Atomic Mass Of Gallium

Posted : admin On 1/29/2022
  1. Gallium is a chemical element with the symbol Ga and atomic number 31. Elemental gallium is a soft, silvery metal at standard temperature and pressure; however in its liquid state it becomes silvery white. If too much force is applied, the gallium may fracture conchoidally.
  2. Gallium has 31 known isotopes, ranging in mass number from 56 to 86. Only two isotopes are stable and occur naturally, gallium-69 and gallium-71. Gallium-69 is more abundant: it makes up about 60.1% of natural gallium, while gallium-71 makes up the remaining 39.9%.

Gallium has two isotopes:69Ga and 71Ga. 69Ga has a relative abundance of 60.12% and an atomic mass of 68.9257 amu. 71Ga has a relative abundance of 39.88% and an atomic mass of 70.9249 amu.

Chemical properties of gallium - Health effects of gallium - Environmental effects of gallium

31

Atomic mass

69.72 g.mol -1

Electronegativity according to Pauling

unknown

Density

5.1 g.cm-3 at 20°C

Melting point

29.8 °C

Boiling point

2204 °C

Vanderwaals radius

0.161 nm

Ionic radius

0.083 nm (+3)

Isotopes

6

Electronic shell

[ Ar ] 3d10 4s24p1

Energy of first ionisation

578.6 kJ.mol -1

Energy of second ionisation

1978.8 kJ.mol -1

Energy of third ionisation

2389 kJ.mol -1

Energy of fourth ionisation

2962.3 kJ.mol -1

Standard potential

- 0.52 V

Gallium

Solid gallium is a blue-gray metal with orthorhombic crystalline structure; very pure gallium has a stunning silvery color. Gallium is solid at normal room temperatures, but as well as mercury, cesium, and rubidium it becomes liquid when heated slightly. Solid gallium is soft enough to be cut with a knife. It is stable in air and water; but it reacts with and dissolves in acids and alkalis.

Applications

Liquid gallium wets porcelain and glass surfaces; it forms a bright, highly reflective surface when coated on glass. It can be used to create brilliant mirrors. Gallium easily alloys with most metals, so it is used to form low-melting alloys. The plutonium pits of nuclear weapons employ an alloy with gallium to stabilize the allotropes of plutonium.
Analog integrated circuits are the most common application for gallium, with optoelectronic devices (mostly laser diodes and light-emitting diodes) as the second largest end use. Gallium has semiconductor properties, especially as gallium arsendite (GaAs). This can convert electricity to light and is used in light emitting diodes (LEDs) for electronic display and watches.
Gallium is used in some high temperature thermometers.
Gallium in the environment

Gallium does not exist in pure form in nature, and gallium compounds are not a primary source of extraction. Gallium is more abundant than lead but much less accessible bacause it has not been selectively concentrated into minerals by any geological process, so it tends to be widely dispersed. Several ores, such as the aluminum ore bauxite, contain small amount of gallium, and coal may have a relatively high gallium content.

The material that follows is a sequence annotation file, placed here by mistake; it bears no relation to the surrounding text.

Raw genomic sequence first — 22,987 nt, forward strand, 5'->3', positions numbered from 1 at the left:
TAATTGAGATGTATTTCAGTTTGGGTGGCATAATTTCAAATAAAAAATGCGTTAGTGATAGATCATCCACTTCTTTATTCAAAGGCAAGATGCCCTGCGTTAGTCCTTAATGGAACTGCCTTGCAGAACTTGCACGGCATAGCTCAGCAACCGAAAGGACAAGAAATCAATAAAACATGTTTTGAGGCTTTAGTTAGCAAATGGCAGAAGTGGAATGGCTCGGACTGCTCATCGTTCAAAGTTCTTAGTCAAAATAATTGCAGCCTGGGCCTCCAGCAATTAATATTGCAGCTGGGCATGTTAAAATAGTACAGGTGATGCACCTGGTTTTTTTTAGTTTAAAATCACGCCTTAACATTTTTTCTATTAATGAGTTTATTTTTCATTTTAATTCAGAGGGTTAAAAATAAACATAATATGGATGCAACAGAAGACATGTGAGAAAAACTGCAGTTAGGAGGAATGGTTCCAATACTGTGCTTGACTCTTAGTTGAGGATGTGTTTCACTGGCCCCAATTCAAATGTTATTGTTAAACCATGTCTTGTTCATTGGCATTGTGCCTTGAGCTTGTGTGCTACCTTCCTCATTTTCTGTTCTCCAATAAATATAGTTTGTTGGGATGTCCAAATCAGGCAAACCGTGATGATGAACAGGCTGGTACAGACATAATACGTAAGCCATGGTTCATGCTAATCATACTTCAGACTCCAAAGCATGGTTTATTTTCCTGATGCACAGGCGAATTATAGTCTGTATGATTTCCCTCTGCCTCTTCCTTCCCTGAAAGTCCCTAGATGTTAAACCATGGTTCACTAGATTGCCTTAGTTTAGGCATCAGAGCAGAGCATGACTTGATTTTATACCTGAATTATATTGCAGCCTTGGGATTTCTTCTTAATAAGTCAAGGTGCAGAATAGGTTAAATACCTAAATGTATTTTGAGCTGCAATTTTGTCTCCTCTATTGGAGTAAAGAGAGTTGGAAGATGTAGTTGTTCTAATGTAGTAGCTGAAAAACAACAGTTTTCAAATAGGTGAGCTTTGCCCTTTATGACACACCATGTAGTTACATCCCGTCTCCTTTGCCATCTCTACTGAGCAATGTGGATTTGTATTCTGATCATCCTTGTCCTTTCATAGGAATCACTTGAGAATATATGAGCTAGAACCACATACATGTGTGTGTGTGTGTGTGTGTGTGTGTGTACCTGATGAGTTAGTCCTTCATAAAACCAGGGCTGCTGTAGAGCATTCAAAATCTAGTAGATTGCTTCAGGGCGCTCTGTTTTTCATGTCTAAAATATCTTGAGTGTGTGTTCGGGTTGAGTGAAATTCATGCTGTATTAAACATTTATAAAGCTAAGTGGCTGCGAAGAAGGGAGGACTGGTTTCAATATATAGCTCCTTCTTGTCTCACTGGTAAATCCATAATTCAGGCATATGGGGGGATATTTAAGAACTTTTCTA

Health effects of gallium

Gallium is an element found in the body, but it occurs in a very small amount. For example, in a person with a mass of seventy kilograms, there are 0.7 milligrams of gallium in the body. If this amount of gallium was condensed into a cube, the cube would only be 0.49 millimeters long on one side. It has no proven benefit towards the function of the body, and it most likely is only present due to small traces in the natural environment, in water, and in residue on vegetables and fruits. Several vitamins and commercially distributed waters have been known to contain trace amounts of gallium with less than one part per million. Pure gallium is not a harmful substance for humans to touch. It has been handled many times only for the simple pleasure of watching it melt by the heat emitted from a human hand. However, it is known to leave a stain on hands. Even the gallium radioactive compound, gallium [67Ga] citrate, can be injected into the body and used for gallium scanning without harmful effects. Although it is not harmful in small amounts, gallium should not be purposefully consumed in large doses. Some gallium compounds can actually be very dangerous, however. For example, acute exposure to gallium(III) chloride can cause throat irritation, difficulty breathing, chest pain, and its fumes can cause even very serious conditions such as pulmonary edema and partial paralysis.


Environmental effects of gallium

One controversy with gallium involves nuclear weapons and pollution. Gallium is used to hold some nuclear bomb pits together. However, when the pits are cut and plutonium oxide powder is formed, the gallium remains in the plutonium. The plutonium then becomes unusable in fuel because the gallium is corrosive to several other elements. If the gallium is removed, however, the plutonium becomes useful again. The problem is that the process to remove the gallium contributes to a huge amount of pollution of water with radioactive substances. Gallium is an ideal element to use in the bomb pits, but pollution is destructive to the earth and to the health of its inhabitants. Even if efforts were taken to remove the pollution from the water, it would significantly increase the costs of the procedure of turning plutonium into a fuel by about 200 million dollars. Scientists are working on another method to clean the plutonium, but it could take years to be completed.


Back to chart periodic elements.


More from 'Elements'

Lenntech (European Head Office)

Distributieweg 3
2645 EG Delfgauw
The Netherlands
Phone: +31 152 610 900
fax: +31 152 616 289
e-mail: [email protected]